Read Archbishop Justin Welby's sermon:
Hebrews 2:10-15; John 12:1-8
It is a great privilege to be at this service, and I feel very honoured to share it with you.
With almost all that we hear read, we hear it read in accents and voices that carry – that carry loudly in the cathedral, that carry loudly around the world. Because they are stories that are known by so many people; the anointing at Bethany especially.
Yet when we stand back and consider the circumstances in which these readings were first written, first seen, first done – of course they were hidden. They were almost invisible.
We need to remember that the Epistle to the Hebrews was written to those who were struggling to maintain their faith as unknown, unseen, small communities across the Eastern Mediterranean, who were beginning to slip away, to give up.
The Epistle to the Hebrews was written to say to them: “It may feel very hard. You may be persecuted. You may be under great pressure. You may be suffering. But the reality that no one around you sees – in the busy streets of the towns and cities where you have your churches – the reality is that God is in the midst of you. He has chosen you and called you and has a purpose for you.”
And, of course, the anointing at Bethany [John 12:1-8]. It would have attracted a little bit of attention. But the vast majority of those who lived anything more than a few hundred yards away would never have been aware that it happened; something going on at a party, a dinner.
The Pharisees had their spies, we know about that, and they would have had their report. But apart from that it was unknown, unseen. Yet it’s one of the linchpins, one of the turning points of the Gospel of St John, the point which focuses the mind forward to the death, burial and resurrection of Jesus – that swings the attention to this extraordinary moment of hope and future. And yet even at the time it was misunderstood, criticised, unseen.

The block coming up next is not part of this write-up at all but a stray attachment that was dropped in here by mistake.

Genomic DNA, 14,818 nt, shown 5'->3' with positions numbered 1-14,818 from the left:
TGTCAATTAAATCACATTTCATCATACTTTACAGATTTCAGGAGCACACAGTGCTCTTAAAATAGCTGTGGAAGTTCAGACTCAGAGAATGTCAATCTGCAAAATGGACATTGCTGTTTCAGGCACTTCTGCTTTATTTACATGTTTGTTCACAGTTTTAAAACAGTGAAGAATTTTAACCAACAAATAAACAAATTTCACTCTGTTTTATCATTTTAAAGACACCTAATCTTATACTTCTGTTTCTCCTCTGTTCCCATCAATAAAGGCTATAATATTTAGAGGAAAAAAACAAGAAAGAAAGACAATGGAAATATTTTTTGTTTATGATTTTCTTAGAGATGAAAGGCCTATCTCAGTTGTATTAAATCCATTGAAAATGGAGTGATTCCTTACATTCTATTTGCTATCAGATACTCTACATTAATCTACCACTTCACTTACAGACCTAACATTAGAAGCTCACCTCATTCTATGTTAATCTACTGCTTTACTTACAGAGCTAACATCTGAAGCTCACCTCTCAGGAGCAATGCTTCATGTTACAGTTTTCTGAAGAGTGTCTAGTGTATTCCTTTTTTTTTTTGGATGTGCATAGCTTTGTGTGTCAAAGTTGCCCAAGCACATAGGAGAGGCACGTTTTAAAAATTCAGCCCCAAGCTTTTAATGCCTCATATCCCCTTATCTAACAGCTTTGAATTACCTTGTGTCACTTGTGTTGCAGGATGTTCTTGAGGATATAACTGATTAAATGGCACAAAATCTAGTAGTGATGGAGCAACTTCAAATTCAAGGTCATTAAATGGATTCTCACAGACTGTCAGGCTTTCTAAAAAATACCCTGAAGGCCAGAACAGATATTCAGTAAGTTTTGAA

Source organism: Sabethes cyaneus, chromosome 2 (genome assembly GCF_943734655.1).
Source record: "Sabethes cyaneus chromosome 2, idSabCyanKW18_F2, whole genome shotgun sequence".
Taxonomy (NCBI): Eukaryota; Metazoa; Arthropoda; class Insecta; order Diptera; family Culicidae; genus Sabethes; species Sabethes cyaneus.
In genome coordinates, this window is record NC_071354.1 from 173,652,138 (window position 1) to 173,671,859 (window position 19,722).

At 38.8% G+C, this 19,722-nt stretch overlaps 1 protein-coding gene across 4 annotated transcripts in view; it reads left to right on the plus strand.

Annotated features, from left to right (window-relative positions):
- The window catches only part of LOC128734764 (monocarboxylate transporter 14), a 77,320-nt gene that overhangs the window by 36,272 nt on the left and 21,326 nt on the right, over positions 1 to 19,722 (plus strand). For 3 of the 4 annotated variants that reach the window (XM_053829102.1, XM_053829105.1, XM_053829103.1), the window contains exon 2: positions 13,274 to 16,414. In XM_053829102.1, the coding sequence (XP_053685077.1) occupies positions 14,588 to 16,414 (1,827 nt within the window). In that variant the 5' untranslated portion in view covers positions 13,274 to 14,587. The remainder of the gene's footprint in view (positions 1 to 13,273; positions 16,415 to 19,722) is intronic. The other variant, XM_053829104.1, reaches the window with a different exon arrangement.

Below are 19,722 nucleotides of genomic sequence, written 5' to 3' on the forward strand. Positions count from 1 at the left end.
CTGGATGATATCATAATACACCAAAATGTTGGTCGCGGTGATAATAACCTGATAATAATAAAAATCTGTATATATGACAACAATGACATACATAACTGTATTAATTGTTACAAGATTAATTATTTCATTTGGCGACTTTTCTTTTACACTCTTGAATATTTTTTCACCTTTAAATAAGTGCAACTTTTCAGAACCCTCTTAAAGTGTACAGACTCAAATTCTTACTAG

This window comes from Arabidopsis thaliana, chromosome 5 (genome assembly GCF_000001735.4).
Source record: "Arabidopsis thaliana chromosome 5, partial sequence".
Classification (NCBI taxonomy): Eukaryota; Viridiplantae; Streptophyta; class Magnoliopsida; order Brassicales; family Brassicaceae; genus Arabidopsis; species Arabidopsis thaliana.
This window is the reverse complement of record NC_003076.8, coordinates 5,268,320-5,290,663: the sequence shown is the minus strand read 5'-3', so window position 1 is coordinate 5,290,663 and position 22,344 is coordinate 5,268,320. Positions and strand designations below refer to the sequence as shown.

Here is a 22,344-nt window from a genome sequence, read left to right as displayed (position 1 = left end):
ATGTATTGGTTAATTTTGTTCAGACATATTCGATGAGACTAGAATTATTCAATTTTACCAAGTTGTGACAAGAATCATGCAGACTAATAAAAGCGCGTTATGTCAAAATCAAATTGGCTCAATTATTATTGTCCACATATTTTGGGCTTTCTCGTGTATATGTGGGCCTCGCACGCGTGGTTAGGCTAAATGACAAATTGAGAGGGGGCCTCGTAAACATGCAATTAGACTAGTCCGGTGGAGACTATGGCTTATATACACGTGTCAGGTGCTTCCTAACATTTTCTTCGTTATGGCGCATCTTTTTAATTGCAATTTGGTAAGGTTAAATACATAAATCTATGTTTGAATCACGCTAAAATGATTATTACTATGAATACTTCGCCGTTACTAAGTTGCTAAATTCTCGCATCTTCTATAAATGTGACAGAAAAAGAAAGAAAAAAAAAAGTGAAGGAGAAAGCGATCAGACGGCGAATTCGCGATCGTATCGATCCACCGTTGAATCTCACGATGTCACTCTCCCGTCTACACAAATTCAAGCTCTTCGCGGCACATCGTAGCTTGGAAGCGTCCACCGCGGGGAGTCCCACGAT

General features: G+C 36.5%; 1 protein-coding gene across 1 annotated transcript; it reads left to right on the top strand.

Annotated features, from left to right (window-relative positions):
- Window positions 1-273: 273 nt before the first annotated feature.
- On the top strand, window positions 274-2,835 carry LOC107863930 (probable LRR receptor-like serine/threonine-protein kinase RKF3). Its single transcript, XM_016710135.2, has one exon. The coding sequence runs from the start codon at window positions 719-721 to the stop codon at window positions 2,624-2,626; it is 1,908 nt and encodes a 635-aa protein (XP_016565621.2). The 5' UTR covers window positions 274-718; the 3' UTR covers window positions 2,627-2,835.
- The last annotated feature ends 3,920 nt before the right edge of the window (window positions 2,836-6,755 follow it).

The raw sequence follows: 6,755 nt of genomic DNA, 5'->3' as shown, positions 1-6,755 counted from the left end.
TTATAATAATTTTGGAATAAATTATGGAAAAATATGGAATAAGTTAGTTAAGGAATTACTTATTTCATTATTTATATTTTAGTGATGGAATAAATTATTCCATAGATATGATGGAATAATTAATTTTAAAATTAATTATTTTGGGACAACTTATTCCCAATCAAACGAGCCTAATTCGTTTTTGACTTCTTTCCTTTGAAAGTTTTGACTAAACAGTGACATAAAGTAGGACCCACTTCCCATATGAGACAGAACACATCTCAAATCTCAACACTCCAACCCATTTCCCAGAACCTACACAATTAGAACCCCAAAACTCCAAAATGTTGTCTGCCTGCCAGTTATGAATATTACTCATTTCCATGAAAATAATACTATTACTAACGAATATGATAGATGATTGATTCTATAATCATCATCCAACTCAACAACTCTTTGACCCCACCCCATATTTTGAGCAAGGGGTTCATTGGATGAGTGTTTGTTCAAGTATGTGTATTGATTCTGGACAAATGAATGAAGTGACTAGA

There seems to be much call in this nation, at this time, for the visible, the grand gesture, the quick solution, the strong answer. But it is the hidden that is essential. It is what is seen in the sight of God that is essential. Not only in the response of the church to what is the greatest opportunity for many years to reshape the values of our society; not only is that contribution essential, but it is only going to be a valuable contribution when it springs out of the hidden life of prayer and of the religious communities.
Let us not deceive ourselves. What you are, what you have been, what in the grace of God you will be, is as essential, if not more so, than ever it was. The church is not only diminished by a decline in Religion, it has a chunk of it amputated in a way that is deeply dangerous to its future life. You are essential, albeit hidden.
And why is the hiddenness not a denial of what is essential? It is because this act of worship says that the future and the flourishing of church, as well as religious community, and thus of society, of the nation, depends on its adherence, on its affection, on its deep involvement with Jesus in prayer, which is what we see in the Gospel reading.
It is also in Religion that the realities of the life and disunity of the church are felt most acutely. Those of you who live in communities will know what I say when I say it is not always easy to get on with those who live with you. Is it not extraordinary how after a while the person who always pauses in just the wrong place in the verse in the Psalm becomes not merely noticeable, but something that is almost a capital offence? [laughter]. It is so demanding to live together in worship, in prayer. It is so demanding when the Judas Iscariots seem more numerous than the religious communities. Not so much the betrayers of Jesus, but the ones who say: “Why don’t you do something useful?”